Message from Michael Gottheil, Chief of the Commission and Tribunals, Alberta Human Rights Commission
(September 30, 2021)
National Day for Truth and Reconciliation 2021
Today is the National Day for Truth and Reconciliation, a newly created federal holiday to mark the dark history and legacy of Canada's Indian Residential School system.
In previous years, September 30 has been known as "Orange Shirt Day," where people all over Canada wear orange shirts to commemorate the survivors of residential schools and mourn those who did not survive. The adoption of the orange shirt as a symbol of commemoration stems from Phyllis Webstad, a member of the Stswecem'c Xgat'tem First Nation, whose grandmother bought her a new orange shirt to wear on her first day of residential school in 1973. Upon arriving at the school, Phyllis's cherished orange shirt was taken away from her by school authorities, replaced with a uniform, and she never wore or even saw it again. Phyllis's heartbreaking excitement about getting new school clothes, a ritual many families participate in every August, is a powerful metaphor for the widespread loss of hope and culture that the residential school system represented for so many Indigenous people in Canada.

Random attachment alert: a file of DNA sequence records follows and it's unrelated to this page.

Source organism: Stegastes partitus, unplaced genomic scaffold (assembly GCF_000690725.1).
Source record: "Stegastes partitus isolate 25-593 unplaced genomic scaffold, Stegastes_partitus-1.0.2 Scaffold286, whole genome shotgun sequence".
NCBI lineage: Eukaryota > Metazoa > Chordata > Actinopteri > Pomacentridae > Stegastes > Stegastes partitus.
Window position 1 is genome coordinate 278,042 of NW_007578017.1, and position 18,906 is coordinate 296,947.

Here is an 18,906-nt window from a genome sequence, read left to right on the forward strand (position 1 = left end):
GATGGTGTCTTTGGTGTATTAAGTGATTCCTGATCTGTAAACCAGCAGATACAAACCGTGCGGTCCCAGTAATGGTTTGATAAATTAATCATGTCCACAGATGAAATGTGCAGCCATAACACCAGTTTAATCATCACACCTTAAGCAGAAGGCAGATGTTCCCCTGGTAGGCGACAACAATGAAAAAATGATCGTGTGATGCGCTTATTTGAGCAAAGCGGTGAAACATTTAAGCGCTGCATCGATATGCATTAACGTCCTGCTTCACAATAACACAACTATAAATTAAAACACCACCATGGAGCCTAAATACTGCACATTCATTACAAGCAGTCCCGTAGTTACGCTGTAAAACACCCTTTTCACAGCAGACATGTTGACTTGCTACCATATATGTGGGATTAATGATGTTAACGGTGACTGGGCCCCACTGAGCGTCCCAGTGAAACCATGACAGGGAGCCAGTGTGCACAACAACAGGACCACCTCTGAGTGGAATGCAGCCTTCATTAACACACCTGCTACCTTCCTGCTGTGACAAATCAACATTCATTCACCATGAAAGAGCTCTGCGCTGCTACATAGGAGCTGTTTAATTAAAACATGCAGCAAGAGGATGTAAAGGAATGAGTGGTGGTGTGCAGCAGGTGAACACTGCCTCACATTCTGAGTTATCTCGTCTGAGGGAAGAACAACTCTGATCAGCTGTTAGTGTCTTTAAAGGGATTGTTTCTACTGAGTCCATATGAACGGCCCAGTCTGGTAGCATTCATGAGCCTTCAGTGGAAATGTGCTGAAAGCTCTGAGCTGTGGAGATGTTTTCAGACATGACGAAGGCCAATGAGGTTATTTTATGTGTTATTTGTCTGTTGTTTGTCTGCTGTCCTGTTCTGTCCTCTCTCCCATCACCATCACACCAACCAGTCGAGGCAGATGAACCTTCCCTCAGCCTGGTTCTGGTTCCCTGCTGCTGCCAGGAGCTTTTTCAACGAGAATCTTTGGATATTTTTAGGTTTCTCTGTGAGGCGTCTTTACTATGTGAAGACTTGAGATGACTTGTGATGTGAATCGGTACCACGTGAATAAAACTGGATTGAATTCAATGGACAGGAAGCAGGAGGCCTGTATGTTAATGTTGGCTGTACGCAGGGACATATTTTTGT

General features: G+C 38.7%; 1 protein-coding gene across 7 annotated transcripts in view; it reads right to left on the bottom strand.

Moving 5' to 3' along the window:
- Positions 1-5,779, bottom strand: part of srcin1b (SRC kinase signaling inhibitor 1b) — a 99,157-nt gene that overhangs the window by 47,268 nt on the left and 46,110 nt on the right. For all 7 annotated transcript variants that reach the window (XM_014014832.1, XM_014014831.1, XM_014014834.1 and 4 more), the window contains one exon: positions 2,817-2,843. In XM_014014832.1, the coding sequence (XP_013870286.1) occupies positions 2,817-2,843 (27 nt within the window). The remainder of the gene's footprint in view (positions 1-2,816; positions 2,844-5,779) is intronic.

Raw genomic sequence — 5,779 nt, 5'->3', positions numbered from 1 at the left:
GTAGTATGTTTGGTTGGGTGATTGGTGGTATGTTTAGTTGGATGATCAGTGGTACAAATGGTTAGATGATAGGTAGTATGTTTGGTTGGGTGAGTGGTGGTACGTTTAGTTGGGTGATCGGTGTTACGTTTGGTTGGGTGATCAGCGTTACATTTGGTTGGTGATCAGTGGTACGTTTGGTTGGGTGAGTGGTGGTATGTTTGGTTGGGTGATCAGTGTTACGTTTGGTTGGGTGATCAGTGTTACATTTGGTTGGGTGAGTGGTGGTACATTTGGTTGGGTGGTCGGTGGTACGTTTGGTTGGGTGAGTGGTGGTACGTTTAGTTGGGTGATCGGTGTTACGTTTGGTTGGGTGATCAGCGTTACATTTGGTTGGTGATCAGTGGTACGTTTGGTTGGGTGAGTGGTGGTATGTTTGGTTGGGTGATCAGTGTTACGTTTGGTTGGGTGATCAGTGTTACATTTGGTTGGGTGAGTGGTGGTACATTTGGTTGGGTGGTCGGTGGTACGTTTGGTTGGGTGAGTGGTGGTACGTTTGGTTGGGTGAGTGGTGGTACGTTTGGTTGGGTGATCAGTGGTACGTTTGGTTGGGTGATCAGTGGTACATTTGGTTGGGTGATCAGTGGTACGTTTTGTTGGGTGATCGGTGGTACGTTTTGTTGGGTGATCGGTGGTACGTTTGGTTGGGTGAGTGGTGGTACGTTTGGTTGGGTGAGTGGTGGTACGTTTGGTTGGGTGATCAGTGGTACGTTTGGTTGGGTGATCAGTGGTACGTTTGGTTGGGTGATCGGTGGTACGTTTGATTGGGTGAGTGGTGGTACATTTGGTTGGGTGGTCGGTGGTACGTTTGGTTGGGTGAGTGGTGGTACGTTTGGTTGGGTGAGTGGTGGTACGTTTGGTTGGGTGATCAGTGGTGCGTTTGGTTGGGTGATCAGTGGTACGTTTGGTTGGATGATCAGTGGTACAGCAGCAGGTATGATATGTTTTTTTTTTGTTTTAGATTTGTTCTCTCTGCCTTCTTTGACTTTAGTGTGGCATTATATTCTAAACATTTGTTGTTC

As an organization and a society, we all have a lot of important work ahead of us on the long road to reconciliation. The Alberta Human Rights Commission is committed to moving forward on that road in the best way we can.
While the Alberta Government has not formally legislated September 30 as a provincial statutory holiday, the Commission has decided to dedicate time today to learn more about Indian Residential Schools. As part of our Indigenous Human Rights Strategy, announced earlier this year, we are committed to meeting the Truth and Reconciliation Commission's Call to Action #57, which is to provide deeper training and learning opportunities for our staff on Indigenous history, culture, and current issues. In the coming months, we will be developing training for staff that is led and provided by various Indigenous teachers. In addition to garnering a deeper understanding of the residential school system, this training will explore how history impacts our work today and ways in which our organization can better support Indigenous people who face discrimination.
In August, we completed our selection process for our new Indigenous Advisory Circle and today we are very pleased to announce the names of the Circle members. We were thrilled to receive so many Expressions of Interest from Indigenous people across the province and are grateful to everyone who took the time to submit. This Advisory Circle will be helping us to implement our Indigenous Human Rights Strategy over the coming months and years.
As we transition into the cooler weather and another pandemic winter, I hope you, your families, and your communities are able to stay safe and healthy, both physically and mentally. Let's continue to support each other and remember: respect, learning, kindness, and perseverance are the only remedies to discrimination.